In accordance with this invention the base member A is provided with a recess at the back thereof for the reception of and to be fully occupied by the cap member B. The said recess is defined by a fiat seat 20 in a plane parallel to and offset upwardly from the bottom face 16, and by a concaved semi-circular wall 21 diametrically opposite and complementary to the back 19. The said wall 21 and back 19 together describe a circular area which defines the circumference of the seat 20. Consequently, the said recess as defined by the seat 20 and wall 21 is circular, with a rearwardly disposed abutment the height of the offset of seat 20, and open rearwardly as well as downwardly.
The base member A hereinabove described is of the type and configuration required for a mans shoe. It is to be understood, however, that the base member can be without a recess and in FIG. of the drawings I have shown such a base member A as would be required for a womans shoe. That is, when a heel of minimum configuration is desired, the area of the base member A is confined to that of the cap member B'.
The cap member B is a body of suitably durable material adapted to the making of a heel, preferably the same as and similar to the rubber-like elastomer of the base member A. In accordance with the invention, the cap member B is a disc-shaped part formed of a resilient material such as, for example, rubber, rubber composition, synthetic rubber, or any material of this type, and if desired the cap may be reinforced with cords or fiber. The cap is a yielding part that is deformable in response to the application of weight and pressure so as to fiow in a manner to releasably prevent turning of the cap member B, all as hereinafter described. As shown, the cap member B is formed about a central vertical axis with a cylindrical outer wall adapted to have lubricating clearance relative to the wall 21 and to the seat 20. The cap member B has a top 31 and a bottom 32 parallel with each other, the top 31 having fiat engagement with the seat 20 of the recess, and the bottom 32 being adapted to have supporting engagement with the ground, or the like. The cap member B is consequently substantially the same diameter as the seat 20 and fully occupies the recess in the base member A, the bottom 32 thereof being in a plane substantially coincidental with the plane of the bottom face 16. Thus, the void established in the said base member is effectively replaced.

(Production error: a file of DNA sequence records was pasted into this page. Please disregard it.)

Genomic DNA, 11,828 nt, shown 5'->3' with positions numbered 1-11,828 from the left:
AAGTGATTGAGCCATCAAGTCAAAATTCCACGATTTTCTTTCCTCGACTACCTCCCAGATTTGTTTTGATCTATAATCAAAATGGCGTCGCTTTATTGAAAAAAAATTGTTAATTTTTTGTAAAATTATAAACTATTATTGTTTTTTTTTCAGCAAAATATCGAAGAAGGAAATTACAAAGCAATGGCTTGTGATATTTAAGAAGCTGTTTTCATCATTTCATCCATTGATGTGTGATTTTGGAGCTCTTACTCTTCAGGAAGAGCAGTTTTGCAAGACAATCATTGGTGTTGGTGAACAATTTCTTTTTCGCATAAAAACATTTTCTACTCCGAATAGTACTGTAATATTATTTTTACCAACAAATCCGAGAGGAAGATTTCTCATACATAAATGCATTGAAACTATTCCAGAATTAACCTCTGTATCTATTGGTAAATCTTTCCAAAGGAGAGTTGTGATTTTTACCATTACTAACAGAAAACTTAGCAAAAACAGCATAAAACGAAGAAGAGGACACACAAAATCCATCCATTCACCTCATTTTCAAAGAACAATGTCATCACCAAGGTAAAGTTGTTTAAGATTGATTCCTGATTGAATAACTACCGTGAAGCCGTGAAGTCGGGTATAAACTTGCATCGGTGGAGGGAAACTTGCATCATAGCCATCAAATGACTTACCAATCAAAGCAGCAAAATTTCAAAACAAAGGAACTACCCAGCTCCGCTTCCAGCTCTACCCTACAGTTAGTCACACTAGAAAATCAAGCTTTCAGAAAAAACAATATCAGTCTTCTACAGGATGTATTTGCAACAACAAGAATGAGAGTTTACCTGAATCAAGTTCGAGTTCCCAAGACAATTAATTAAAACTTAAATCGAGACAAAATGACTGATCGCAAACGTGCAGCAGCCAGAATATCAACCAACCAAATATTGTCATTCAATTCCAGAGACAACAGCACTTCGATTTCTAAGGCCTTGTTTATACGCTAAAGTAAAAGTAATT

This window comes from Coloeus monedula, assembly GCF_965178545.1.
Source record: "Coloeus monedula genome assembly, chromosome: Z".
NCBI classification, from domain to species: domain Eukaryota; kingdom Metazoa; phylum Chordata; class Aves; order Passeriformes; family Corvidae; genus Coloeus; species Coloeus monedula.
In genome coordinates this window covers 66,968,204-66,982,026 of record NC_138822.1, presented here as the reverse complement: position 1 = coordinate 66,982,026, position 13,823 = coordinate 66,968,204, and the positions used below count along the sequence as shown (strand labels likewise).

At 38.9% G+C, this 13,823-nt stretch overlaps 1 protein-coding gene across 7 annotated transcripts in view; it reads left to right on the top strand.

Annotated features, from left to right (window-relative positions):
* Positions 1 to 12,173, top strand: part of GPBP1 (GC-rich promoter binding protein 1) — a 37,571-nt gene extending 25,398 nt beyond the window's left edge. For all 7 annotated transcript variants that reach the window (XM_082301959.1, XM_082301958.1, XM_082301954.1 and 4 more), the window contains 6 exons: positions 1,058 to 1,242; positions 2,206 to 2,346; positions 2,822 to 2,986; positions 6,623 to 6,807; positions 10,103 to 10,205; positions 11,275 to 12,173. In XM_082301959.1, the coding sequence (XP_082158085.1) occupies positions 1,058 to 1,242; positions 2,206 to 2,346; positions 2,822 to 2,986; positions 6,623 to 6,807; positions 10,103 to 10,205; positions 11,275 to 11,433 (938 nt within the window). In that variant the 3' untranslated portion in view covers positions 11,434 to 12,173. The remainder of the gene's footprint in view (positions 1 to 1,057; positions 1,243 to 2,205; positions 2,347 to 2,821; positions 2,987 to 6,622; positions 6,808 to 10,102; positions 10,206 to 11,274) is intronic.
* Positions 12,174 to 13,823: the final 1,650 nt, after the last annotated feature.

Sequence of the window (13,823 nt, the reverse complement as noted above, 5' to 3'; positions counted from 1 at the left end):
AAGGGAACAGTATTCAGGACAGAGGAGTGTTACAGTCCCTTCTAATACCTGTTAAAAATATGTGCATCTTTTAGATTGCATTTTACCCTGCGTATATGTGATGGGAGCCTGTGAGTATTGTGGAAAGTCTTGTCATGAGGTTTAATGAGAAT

The clutch-anchor C is provided in accordance with this invention to controllably secure the cap member B to the base member A, with a predetermined rule of action that locks the cap against rotation when supporting pressure is applied through the heel, and that releases the cap member to rotate when supporting pressure is withdrawn from the heel. The clutch-anchor C involves male and female parts formed in the members A and B respectively, it being preferred to provide a female opening 35 in the base member A and to provide a mating projection 36 on the cap member B. The opening 35 and projection 36 are of a configuration to facilitate entry of one into the other but to ensure consequent locked engagement one with the other. In carrying out this phase of the invention the opening 35 is formed concentrically of the seat 20 and is provided with an enlarged upwardly convergent chamber. Said chamber presents upwardly disposed internal shoulders 37 at the sides of the opening and presents inwardly tapered internal sides 38. I